Genotoxic exposure is associated with alterations in glucose uptake and metabolism

Rixin Zhou, Matthew G. Vander Heiden, Charles M. Rudin

Research output: Contribution to journalArticlepeer-review

64 Scopus citations


Recent observations suggest that growth factor withdrawal can promote cell death in part through modulation of basic cellular bioenergetic pathways, including inhibition of glucose uptake and glycolytic metabolism. Whether DNA damage-initiated cell death pathways also involve bioenergetic deregulation has not been studied previously. Subtractive suppressive hybridization was used to identify changes in gene expression in murine cells after exposure to genotoxic stimuli, including cisplatin, etoposide, and γ-radiation. Among the genes identified in this screen were several that regulate glycolytic metabolism. Enzymes that catalyze key regulatory steps of glycolysis, including hexokinase, phosphofructokinase, and pyruvate kinase, appeared to be coordinately down-regulated by genotoxic exposure. Northern blotting confirmed that these changes in gene expression occur within 4 h of exposure to several DNA-damaging agents. Genotoxic exposure was found to similarly inhibit expression of both glut-1 and glut-3, genes that encode critical regulators of glucose uptake. Direct measurement of glycolytic rate and of oxygen consumption confirmed that genotoxic exposure resulted in suppression of both anaerobic and aerobic metabolism. Many of these metabolic changes mimic those observed after growth factor withdrawal. Together, these observations suggest that multiple apoptotic triggers, including growth factor withdrawal and genotoxic exposure, suppress cellular bioenergetic pathways. Mitochondrial responses to the resulting rapid decrease in metabolic substrates may play an important role in initiation of apoptotic cell death.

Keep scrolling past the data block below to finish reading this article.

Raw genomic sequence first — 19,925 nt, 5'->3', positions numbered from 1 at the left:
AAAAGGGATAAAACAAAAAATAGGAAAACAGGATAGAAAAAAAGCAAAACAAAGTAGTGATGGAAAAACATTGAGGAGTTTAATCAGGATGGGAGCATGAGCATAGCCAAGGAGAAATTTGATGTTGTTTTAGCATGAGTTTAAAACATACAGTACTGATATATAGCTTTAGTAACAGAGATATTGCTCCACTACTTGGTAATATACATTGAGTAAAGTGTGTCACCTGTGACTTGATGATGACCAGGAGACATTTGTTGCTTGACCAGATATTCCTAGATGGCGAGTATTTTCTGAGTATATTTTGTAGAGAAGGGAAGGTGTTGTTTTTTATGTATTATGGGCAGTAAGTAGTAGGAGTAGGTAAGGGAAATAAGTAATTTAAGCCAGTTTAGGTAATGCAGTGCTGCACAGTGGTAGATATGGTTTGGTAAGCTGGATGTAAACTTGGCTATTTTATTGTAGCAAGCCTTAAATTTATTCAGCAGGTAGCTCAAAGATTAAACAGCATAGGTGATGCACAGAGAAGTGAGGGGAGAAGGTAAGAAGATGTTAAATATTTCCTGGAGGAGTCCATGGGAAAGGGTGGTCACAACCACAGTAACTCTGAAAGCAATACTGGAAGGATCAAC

Original languageEnglish (US)
Pages (from-to)3515-3520
Number of pages6
JournalCancer Research
Issue number12
StatePublished - Jun 15 2002
Externally publishedYes

ASJC Scopus subject areas

  • Cancer Research
  • Oncology


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